One of the many elements of the contentious U.S. Senate confirmation hearings for Supreme Court nominee Brett Kavanaugh in the autumn of 2018 was the disclosure that the woman who had accused Kavanaugh of sexually assaulting her back in 1982, Dr. Christine Blasey Ford, had taken and passed a polygraph examination. This facet of the confirmation brouhaha prompted debates about whether Judge Kavanaugh should similarly subject himself to polygraph examination, and about the reliability of such tests in general. (Kavanaugh responded to a question about whether he would take such a test by saying that he would do whatever the Judiciary Committee asked him to do, while pointing out that polygraph examinations are inadmissible in federal court because they are “unreliable.”)
One of the pieces of evidence enlisted in support of one side of those debates was a claim that Judge Kavanaugh had once supposedly ruled in a case that “polygraphs can be accepted as gospel by employers in making hiring decisions”:
The case referred to here was Sack v. Department of Defense (2016), an appeal for which Kavanaugh wrote the opinion. However, Sack v. Department of Defense was not a case involving employers or the use of polygraph tests (except in a tangential sense), nor did it produce an opinion in which Judge Kavanaugh asserted that employers could take polygraph results “as gospel.”
The underlying lawsuit was filed by Kathryn Sack, a Ph.D. student at the University of Virginia, who was appealing the Department of Defense’s (DOD) denial of her Freedom of Information Act (FOIA) requests for various DOD reports about the government’s use of polygraph examinations and related documents, which she wanted to use for her dissertation on polygraph bias.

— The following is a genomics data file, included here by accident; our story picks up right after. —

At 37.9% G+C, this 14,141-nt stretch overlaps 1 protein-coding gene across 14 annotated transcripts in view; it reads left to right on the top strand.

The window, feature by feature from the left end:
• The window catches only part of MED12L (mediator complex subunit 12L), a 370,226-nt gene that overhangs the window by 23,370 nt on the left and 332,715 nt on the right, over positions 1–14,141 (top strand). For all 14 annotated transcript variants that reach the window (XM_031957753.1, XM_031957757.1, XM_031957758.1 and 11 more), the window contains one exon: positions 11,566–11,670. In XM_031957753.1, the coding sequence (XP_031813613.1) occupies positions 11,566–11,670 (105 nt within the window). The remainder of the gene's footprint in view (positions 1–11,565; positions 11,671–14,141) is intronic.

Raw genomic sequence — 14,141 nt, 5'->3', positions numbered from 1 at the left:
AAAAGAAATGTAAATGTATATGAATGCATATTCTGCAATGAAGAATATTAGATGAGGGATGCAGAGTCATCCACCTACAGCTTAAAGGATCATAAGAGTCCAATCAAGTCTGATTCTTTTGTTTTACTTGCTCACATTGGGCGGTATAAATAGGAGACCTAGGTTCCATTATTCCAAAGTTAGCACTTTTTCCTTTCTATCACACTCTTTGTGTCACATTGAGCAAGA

In order to justify their denial of Sack’s requests, the DOD had to show that the records and information sought by her were “compiled for law enforcement purposes” and that their production would “disclose techniques and procedures for law enforcement investigations” and reasonably “risk circumvention of the law” — thereby meeting the standards of FOIA Exemption 7E.
The court sided with the DOD in denying Sack’s FOIA requests, holding that FOIA Exemption 7E should apply.
In Kavanaugh’s opinion for the court, he noted that “the reports about polygraph use were compiled for law enforcement purposes,” because law enforcement agencies use them for functions such as “test[ing] the credibility of witnesses and criminal defendants” and “screen[ing] applicants for security clearances,” and therefore “the reports help ensure that law enforcement officers optimally use an important law enforcement tool.” Kavanaugh also noted that the reports requested by Sack “identify deficiencies in law enforcement agencies’ polygraph programs,” and therefore releasing those reports could allow criminal suspects and others “to subvert polygraph examinations.”
Nothing in Judge Kavanaugh’s opinion addressed whether “polygraphs can be accepted as gospel by employers in making hiring decisions.” He merely observed, for the purposes of a very specific legal ruling, that the federal government sometimes uses polygraph tests for the purposes of screening applicants; he offered no judgment or opinion about their reliability or how they should or could be regarded by employers.